Rothenberg, Sabato Predict a Field Day for the Status Quo
Instead of having politicians guest on Face the Nation this morning, CBS' Bob Schieffer welcomed veteran political analysts to try to get a read on the final polls going into Tuesday.
"I think the popular vote looks even or close to even, Bob. And I think anybody would be crazy to confidently predict how that's going to go," said Stu Rothenberg of the Rothenberg Political Report. "I still think the electoral college is easier for the president to get to 270. It's not impossible for Governor Romney, but all the pieces have to fit together for him. There are a number of must-win states so it's more difficult."
"Republicans have some problems with the state numbers. They say that most of the state polls are too Democratic. The samples are too Democratic. And in their hearts, I truly believe that the Romney folks and most Republican strategists believe that they have at least an even-money chance on this," Rothenberg elaborated. "But when you look at the dispassionate polls, the independent polls, the media polls, they seem to mirror the Democratic numbers a bit more."
Larry Sabato said there are three toss-ups left at his Center for Politics at the University of Virginia.
"We called all the other states. And we think the president's likely to win with 277 to 303 electoral votes," he said.
Virginia, meanwhile, is "a lot closer than either side expected."
"Now, I don't think Virginia's representative of the country. I do think the president has an edge in Ohio. I expect him to win Ohio. I expect him to win Wisconsin. I think he's going to win Iowa," Sabato said. "And frankly, given the Democratic base in the other states, that's all she wrote."
"I see Florida going to Romney. Although, I've got to say, Romney is closer to losing Florida than Obama is close to losing Ohio. Now that tells you something. I think North Carolina is Romney's. I think, as I said, Wisconsin, Ohio, and Iowa are all going to go to Obama. New Hampshire is tight as a tick, it Colorado is tight as a tick, and Virginia is tight as a tick," he said. "Nevada is Obama's. And there we are."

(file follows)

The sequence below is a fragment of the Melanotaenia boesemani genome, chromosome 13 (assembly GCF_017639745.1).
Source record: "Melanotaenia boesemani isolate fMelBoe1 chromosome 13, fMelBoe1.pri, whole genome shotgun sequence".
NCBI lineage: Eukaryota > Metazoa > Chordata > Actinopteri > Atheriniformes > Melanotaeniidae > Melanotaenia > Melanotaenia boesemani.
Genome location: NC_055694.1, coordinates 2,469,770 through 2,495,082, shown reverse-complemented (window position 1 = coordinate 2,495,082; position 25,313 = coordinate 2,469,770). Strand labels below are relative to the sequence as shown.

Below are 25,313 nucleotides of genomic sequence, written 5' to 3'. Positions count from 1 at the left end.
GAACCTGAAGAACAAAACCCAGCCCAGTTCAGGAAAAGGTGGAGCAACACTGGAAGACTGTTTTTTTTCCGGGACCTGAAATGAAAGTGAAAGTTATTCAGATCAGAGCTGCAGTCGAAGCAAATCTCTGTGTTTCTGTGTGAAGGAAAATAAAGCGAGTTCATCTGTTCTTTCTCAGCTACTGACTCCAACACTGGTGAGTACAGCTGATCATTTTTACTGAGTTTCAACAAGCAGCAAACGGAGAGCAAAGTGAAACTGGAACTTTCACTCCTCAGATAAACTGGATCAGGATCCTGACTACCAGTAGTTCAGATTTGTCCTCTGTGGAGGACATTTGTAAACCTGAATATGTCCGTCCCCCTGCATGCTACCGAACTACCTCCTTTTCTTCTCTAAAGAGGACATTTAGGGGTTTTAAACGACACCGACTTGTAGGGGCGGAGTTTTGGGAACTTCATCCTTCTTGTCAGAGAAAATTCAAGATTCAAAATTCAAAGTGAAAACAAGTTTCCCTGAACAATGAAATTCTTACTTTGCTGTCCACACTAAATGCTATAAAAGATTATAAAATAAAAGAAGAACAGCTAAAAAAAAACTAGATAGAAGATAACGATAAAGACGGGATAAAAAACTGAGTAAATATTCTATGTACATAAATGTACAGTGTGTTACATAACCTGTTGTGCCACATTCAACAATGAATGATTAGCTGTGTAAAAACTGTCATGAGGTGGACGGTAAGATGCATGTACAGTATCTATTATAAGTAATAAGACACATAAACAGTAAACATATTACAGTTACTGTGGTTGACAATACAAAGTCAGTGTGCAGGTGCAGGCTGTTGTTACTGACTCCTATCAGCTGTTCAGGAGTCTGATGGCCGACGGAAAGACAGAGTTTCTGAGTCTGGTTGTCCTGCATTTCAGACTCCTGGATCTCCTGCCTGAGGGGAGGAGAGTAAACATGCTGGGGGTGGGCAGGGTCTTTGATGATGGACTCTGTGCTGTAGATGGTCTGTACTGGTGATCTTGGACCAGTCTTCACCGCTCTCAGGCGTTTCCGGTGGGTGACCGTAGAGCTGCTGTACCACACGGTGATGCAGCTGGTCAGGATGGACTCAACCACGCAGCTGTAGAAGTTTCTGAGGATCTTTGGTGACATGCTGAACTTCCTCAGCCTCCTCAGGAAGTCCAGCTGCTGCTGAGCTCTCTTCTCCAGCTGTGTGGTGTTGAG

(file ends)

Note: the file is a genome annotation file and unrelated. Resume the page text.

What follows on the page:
Rothenberg said that the first presidential debate "fundamentally altered the race."
"And if you look at the most recent polls in terms of image, Mitt Romney's favorable is significantly up. A number of polls have him virtually even with the president," he said.
Sabato said he also looks in close races "for the last-minute trend that may lift one candidate a point, a critical point."
"What happened this last week? Hurricane Sandy lifted President Obama because he was presidential and Mitt Romney was forced off the stage for three days. And the president dodged a bullet on jobs on Friday. Those two things in combination I think pushed Obama up and over the top in several of these very close states," he said.
Rothenberg said it was easy to predict such a tight election a year or two ago. "Because the country is evenly decided between Republicans and Democrats, liberals and conservatives, folks on the coast, and folks in the middle. Some of the people in the middle think like folks on the coast if you live in Asheville, North Carolina, or if you live in Austin, Texas," he said. "But this is the country."
Both predict little change in the makeup of Congress.
"If I had to guess, I would say Democrats would end up with 52 or 53 seats. They have 53 now. In the House. you're going to get about the same number of Republicans you've got now," Sabato said. "It relates to the 50-50 country. We could end up with a 50-50 nation and a status quo election with the incumbents essentially re- elected in all three parts of the Federal government."
"We're going to see minimal changes in the House, anything from a tiny Republican gain to a modest Democratic gain. The Senate, we're anywhere from no change to Republican gain of two or three seats," Rothenberg said. "The Senate is disappointing to the Republicans. They're not going to win a seat in Missouri they should have won. They may well likely lose a seat in Indiana they should have held on."
Today's Real Clear Politics polling average, figuring in four new polls out today, has Obama up by 0.4.
"We rely not just on polls but also the election models and punditry that come out of the field of political science," Sabato said of the political scientists' guessing game. "...,There's more stability to this system than we're acknowledging."
In 2010 midterm elections, Rothenberg predicted a 55-65 seat pickup in the House for Republicans and between 6-8 seats in the Senate. The GOP picked up 63 in the House and 6 in the Senate.
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